Liked by 1 person

    • I will admit that I find KSM’s storytelling skills are kind of clunky. He uses his characters like chess pieces to act out his ideas, so they don’t have the emotional appeal of literary writing. It’s a shame he can’t combine the two like George R. Stewart in Earth Abides or Daniel Keyes in Flowers for Algernon or Ken Grimwood in Replay.

      Liked by 1 person

      • Strangely, though, I’ve just read some Asimov and he too uses characters to act out his ideas, but I could still stomach it. The difference with KSR’s 2312 was that I actively disliked its characters, while Asimov tried harder to make his characters sympathetic. And it’s not just KSR’s characters. It’s his plotting too.

        Liked by 1 person

        • I’d say give a few of his other books a chance for better plotting. I agree 2312 might not be the best example. I didn’t see the problems with plot in Aurora however, but the device of the AI telling the story might have put you off, for me it was magic, as it was very clever meta on storytelling in an unseen way.

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      • I thought the story arc of Frank in this book was pretty emotional, and I have been moved by characters in Shaman, Aurora, Green Earth, The Wild Shore, … and I have yet to read the Mars Trilogy, the remaining two of his first trilogy, Galileo’s Dream and The Years of Rice and Salt. I don’t agree Robinson can’t write literary characters.

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    • Jeroen, I’m 83-years-old, and have been following this story since the 70s. You don’t know what tired is until you realize you’re looking back at half a century or more and not seeing much light ahead. I could never have imagined that I would spend my last few years watching my world crumble. But I don’t have the right to give up. Neither do you.

      Liked by 1 person

      • I may be young in your eyes, but my energy is not endless. If I exhaust myself, I can’t be of use to the rest of the world either. I’ve been sitting sick at home for 1.5 years now, recovering from a somatic symptom disorder caused by exhaustion through stress. I know tired. Only when I am recovered, I can pick up any fight again. But this fight for the planet, for now, only delays my recovery, and delays my ability to do anything useful.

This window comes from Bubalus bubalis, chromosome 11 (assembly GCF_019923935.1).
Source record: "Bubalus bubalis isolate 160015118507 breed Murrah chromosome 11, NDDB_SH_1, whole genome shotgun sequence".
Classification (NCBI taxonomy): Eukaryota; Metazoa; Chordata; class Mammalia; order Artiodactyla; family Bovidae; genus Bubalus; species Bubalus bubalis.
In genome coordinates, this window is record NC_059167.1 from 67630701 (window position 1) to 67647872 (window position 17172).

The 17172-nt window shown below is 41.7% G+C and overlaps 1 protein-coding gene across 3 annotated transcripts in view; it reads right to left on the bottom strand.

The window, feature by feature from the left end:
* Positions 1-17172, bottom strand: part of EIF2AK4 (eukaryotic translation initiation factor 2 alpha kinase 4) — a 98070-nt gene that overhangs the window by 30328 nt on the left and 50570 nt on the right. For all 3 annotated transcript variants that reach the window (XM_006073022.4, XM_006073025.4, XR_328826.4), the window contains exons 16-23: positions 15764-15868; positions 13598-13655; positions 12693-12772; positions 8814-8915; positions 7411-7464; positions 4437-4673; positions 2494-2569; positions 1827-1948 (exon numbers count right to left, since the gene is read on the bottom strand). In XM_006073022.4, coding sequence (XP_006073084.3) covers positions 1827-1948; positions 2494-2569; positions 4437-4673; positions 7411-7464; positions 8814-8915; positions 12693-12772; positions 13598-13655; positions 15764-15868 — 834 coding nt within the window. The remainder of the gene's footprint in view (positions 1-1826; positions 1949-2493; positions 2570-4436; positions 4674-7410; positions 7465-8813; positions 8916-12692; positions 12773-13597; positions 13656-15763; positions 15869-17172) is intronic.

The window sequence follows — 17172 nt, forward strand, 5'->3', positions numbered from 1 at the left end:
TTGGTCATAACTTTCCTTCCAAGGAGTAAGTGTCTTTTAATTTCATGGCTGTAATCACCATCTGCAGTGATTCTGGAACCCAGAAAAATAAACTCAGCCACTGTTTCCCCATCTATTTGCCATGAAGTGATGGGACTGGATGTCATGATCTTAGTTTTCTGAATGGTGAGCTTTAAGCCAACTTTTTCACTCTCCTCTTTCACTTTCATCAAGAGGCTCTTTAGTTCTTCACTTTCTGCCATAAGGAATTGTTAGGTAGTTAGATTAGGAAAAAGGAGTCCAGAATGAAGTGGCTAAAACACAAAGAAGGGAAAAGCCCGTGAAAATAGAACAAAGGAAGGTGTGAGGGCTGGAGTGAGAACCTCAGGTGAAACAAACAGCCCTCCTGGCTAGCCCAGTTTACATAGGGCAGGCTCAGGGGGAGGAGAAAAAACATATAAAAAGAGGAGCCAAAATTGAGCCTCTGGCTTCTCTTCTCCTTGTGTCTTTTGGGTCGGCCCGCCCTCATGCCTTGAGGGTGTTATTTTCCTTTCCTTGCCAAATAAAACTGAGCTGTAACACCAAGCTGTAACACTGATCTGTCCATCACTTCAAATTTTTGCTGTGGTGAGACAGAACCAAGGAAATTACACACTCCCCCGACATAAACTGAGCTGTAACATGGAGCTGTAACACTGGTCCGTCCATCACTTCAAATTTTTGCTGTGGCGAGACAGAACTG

Liked by 1 person

        • I guess The Ministry of the Future is not for you then, atm. Maybe Shaman might be a good KSR book, there’s a quiet peace to it.

          Liked by 1 person

        • Jeroen, I can understand the need for self-preservation. I’m also tired of the endless argument over climate. We know what we need to do but we don’t do it. My theory is humans are smart but just not smart enough. I don’t know if it’s old age cynicism, but I’ve started giving up hope. Like Catana says, we can’t stop trying, but it’s hard to find hope when half the country doesn’t believe we have a problem. I believe we have all the science and technology to avoid climate change apocalypse but we’re too polarized politically to work together to solve the problem. I’m not sure if science fiction can help.

          Liked by 3 people

  5. A very detailed, very enthusiastic review – count me in, Bart! I’ll read it after I deal with Aurora, I think – both are already on my TBR.
    I think we need a dose of optimism, really. I feel that humanity always puts itself in dire straits, only to somehow get on top of things once more and make it all a tad better than before. So I still hope 🙂

    Liked by 1 person

    • I’m really curious what you’ll think of Aurora. Start it sooner than later, pretty please!

      Liked by 1 person

      • I’ll order it from library this week – i have Mantel to finish first and Elliot’s Unconquerable Sun, and then on to Aurora!

        Liked by 1 person

        • Are you reading He, Cromwell 3? I’m dreading starting that too, so many pages. I should however, the first 2 were brilliant.

          Liked by 1 person

          • Yup, The Mirror and the Light. It’s amazing. I feel that the whole trilogy is the best of what English literature has had to offer those last few decades. I think it will become a perfect classic. But this installment is less sharp, more poignant, more inward, a bit more nostalgic maybe than Bring Up the Bodies. And I’m not finishing it as fast as I could because 1) it’s a literary treat I want to last, and 2) i fear the ending – because I know the ending 😭.

            Liked by 1 person

  6. Seems like another good novel by Stan. I’ve been re-reading his Three Californias, and your review has me interested in checking out his latest.

    Liked by 1 person

  7. How would you rank this one compared to Aurora and Green Earth? I know you rate these fairly highly amongst his work, so how does this stack up?

    Liked by 1 person

    • I’d say Aurora is better (more story, more adventure, more escapist reading, so to say), but I liked this more than Green Earth. The new one is more daring, focused, clearer in its format and intentions. GE has better characters though.

      Like